A Time For Us (Love Theme) – Cello Sheet Music

$6.99

SKU: 5c731283363e Category: Tag:

Description

Composed by Nino Rota (1911-1979). Arranged by Robert Longfield. Film/TV. Individual instrument part. 1 pages. Duration 165. Published by Hal Leonard – Digital (HX.157305).

  • Artist: Nino Rota
  • Instruments: Cello
  • Format: individual instrument part
  • Genre: Film/TV
  • Lead Time: Available Instantly
  • Publisher: Hal Leonard – Digital

Description

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Giovanni Rota Rinaldi (Italian: [dʒoˈvanni ˈrɔːta riˈnaldi]; 3 December 1911 – 10 April 1979), better known as Nino Rota ([niːno]), was an Italian composer, pianist, conductor and academic who is best known for his film scores, notably for the films of Federico Fellini and Luchino Visconti. He also composed the music for two of Franco Zeffirelli’s Shakespeare films, and for the first two films of Francis Ford Coppola’s Godfather trilogy, earning the Academy Award for Best Original Score for The Godfather Part II (1974).During his long career, Rota was an extraordinarily prolific composer, especially of music for the cinema. He wrote more than 150 scores for Italian and international productions from the 1930s until his death in 1979 — an average of three scores each year over a 46-year period, and in his most productive period from the late 1940s to the mid-1950s he wrote as many as ten scores every year, and sometimes more, with a remarkable thirteen film scores to his credit in 1954. Alongside this great body of film work, he composed ten operas, five ballets and dozens of other orchestral, choral and chamber works, the best known being his string concerto. He also composed the music for many theatre productions by Visconti, Zeffirelli and Eduardo De Filippo as well as maintaining a long teaching career at the Liceo Musicale in Bari, Italy, where he was the director for almost 30 years.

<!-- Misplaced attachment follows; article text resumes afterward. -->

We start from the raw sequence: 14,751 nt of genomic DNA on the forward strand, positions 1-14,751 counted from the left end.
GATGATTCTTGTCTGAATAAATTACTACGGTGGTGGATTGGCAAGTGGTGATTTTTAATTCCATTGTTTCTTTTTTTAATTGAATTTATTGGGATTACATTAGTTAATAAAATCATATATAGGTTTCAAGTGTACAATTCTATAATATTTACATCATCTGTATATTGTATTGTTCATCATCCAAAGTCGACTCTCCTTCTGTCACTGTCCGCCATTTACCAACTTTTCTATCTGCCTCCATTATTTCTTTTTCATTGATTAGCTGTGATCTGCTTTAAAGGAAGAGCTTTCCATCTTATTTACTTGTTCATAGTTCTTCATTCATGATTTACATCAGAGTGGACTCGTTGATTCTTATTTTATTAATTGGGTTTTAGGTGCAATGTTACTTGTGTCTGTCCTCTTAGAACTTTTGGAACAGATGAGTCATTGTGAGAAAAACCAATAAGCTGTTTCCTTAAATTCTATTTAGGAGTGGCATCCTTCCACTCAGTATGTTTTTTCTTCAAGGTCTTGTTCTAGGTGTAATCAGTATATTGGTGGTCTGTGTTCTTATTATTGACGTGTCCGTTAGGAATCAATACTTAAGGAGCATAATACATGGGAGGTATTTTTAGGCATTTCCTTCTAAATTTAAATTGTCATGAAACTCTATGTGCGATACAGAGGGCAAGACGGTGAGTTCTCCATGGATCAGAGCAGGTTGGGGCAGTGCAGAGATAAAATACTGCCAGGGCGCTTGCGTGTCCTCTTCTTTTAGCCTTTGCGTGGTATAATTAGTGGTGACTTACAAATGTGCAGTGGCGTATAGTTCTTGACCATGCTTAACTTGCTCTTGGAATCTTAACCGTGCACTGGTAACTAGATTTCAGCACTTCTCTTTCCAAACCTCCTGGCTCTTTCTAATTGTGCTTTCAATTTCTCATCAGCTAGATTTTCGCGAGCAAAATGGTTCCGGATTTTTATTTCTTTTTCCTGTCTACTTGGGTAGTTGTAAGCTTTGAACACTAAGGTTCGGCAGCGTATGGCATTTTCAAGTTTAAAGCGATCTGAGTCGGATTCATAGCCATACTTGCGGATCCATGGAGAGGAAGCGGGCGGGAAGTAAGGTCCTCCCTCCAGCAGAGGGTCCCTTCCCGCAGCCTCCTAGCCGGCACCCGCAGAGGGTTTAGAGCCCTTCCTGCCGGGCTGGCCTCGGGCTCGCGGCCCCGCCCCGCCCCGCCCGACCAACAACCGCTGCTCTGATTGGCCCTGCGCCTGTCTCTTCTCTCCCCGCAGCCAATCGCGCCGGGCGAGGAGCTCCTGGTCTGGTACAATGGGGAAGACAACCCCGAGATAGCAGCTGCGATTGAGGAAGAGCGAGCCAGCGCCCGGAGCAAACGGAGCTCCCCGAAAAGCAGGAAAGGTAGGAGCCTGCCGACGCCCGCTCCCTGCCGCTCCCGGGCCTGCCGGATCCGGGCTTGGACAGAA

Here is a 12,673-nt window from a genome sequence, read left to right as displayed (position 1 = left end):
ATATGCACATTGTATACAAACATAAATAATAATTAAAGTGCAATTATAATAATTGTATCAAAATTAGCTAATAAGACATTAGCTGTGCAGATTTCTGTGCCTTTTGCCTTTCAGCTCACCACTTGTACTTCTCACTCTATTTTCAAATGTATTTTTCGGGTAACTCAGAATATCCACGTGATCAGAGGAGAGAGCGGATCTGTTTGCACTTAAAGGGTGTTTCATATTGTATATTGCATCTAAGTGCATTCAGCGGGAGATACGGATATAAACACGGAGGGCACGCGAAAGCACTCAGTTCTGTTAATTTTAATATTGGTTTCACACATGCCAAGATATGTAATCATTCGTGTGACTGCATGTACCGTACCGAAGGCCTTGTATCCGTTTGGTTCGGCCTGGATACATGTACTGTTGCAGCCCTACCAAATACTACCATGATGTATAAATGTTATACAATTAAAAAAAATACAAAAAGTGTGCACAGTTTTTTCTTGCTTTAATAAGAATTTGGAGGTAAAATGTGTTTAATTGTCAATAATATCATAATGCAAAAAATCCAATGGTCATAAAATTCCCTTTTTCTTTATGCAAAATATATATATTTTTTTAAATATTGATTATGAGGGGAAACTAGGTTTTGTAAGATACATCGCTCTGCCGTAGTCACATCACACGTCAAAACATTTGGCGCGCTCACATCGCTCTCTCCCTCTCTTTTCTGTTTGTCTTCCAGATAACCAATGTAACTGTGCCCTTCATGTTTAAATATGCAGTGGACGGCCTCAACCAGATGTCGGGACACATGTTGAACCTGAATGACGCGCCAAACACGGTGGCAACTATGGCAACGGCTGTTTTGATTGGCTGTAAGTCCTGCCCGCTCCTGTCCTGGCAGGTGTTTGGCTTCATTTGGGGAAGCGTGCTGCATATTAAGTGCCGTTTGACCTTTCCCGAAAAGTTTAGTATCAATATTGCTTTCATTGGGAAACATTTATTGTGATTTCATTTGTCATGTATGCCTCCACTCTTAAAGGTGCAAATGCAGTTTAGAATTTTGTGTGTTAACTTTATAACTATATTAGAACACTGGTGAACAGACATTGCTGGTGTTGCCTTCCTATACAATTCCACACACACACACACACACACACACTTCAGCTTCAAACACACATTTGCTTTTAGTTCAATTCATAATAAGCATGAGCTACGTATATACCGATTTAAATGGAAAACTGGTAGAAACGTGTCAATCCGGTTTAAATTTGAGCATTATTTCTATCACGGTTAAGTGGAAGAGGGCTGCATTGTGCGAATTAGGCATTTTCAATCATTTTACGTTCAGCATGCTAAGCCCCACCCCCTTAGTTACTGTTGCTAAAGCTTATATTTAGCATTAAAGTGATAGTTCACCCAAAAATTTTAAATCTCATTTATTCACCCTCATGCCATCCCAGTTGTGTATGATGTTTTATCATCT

== Early career ==

Rota was born Giovanni Rota Rinaldi on 3 December 1911, into a musical family in Milan. Rota was a renowned child prodigy — his first oratorio, L’infanzia di San Giovanni Battista, was written at age 11 and performed in Milan and Paris as early as 1923; his three-act lyrical comedy after Hans Christian Andersen, Il Principe Porcaro, was composed when he was just 13 and published in 1926.